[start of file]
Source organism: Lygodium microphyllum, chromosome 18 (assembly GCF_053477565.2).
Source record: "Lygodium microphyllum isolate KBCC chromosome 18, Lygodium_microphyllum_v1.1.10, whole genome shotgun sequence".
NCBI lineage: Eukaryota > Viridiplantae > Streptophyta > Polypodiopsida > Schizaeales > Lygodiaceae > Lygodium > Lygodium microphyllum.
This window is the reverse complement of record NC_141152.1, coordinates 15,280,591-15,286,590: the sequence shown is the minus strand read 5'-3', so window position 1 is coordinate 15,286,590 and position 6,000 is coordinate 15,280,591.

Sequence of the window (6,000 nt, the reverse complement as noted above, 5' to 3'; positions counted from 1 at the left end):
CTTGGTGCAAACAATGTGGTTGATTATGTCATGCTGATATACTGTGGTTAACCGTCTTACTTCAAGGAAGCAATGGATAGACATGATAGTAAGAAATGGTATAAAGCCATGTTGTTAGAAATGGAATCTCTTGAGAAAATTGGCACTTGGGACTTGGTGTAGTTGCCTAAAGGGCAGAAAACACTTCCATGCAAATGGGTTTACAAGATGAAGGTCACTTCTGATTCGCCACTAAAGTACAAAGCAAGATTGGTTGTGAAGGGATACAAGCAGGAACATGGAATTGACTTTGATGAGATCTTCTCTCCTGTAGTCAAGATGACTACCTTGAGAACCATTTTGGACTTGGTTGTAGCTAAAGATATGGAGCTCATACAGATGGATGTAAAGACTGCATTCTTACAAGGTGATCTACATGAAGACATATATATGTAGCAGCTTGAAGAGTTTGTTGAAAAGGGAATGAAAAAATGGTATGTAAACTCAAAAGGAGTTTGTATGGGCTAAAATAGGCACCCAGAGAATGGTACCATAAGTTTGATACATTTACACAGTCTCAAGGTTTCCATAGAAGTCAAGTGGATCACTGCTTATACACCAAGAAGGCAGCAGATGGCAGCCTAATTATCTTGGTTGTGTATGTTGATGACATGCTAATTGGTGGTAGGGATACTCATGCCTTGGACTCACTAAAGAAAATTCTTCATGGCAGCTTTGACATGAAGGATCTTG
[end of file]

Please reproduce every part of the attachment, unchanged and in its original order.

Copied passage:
Source organism: Lygodium microphyllum, chromosome 18 (assembly GCF_053477565.2).
Source record: "Lygodium microphyllum isolate KBCC chromosome 18, Lygodium_microphyllum_v1.1.10, whole genome shotgun sequence".
NCBI lineage: Eukaryota > Viridiplantae > Streptophyta > Polypodiopsida > Schizaeales > Lygodiaceae > Lygodium > Lygodium microphyllum.
This window is the reverse complement of record NC_141152.1, coordinates 15,280,591-15,286,590: the sequence shown is the minus strand read 5'-3', so window position 1 is coordinate 15,286,590 and position 6,000 is coordinate 15,280,591.

Sequence of the window (6,000 nt, the reverse complement as noted above, 5' to 3'; positions counted from 1 at the left end):
CTTGGTGCAAACAATGTGGTTGATTATGTCATGCTGATATACTGTGGTTAACCGTCTTACTTCAAGGAAGCAATGGATAGACATGATAGTAAGAAATGGTATAAAGCCATGTTGTTAGAAATGGAATCTCTTGAGAAAATTGGCACTTGGGACTTGGTGTAGTTGCCTAAAGGGCAGAAAACACTTCCATGCAAATGGGTTTACAAGATGAAGGTCACTTCTGATTCGCCACTAAAGTACAAAGCAAGATTGGTTGTGAAGGGATACAAGCAGGAACATGGAATTGACTTTGATGAGATCTTCTCTCCTGTAGTCAAGATGACTACCTTGAGAACCATTTTGGACTTGGTTGTAGCTAAAGATATGGAGCTCATACAGATGGATGTAAAGACTGCATTCTTACAAGGTGATCTACATGAAGACATATATATGTAGCAGCTTGAAGAGTTTGTTGAAAAGGGAATGAAAAAATGGTATGTAAACTCAAAAGGAGTTTGTATGGGCTAAAATAGGCACCCAGAGAATGGTACCATAAGTTTGATACATTTACACAGTCTCAAGGTTTCCATAGAAGTCAAGTGGATCACTGCTTATACACCAAGAAGGCAGCAGATGGCAGCCTAATTATCTTGGTTGTGTATGTTGATGACATGCTAATTGGTGGTAGGGATACTCATGCCTTGGACTCACTAAAGAAAATTCTTCATGGCAGCTTTGACATGAAGGATCTTG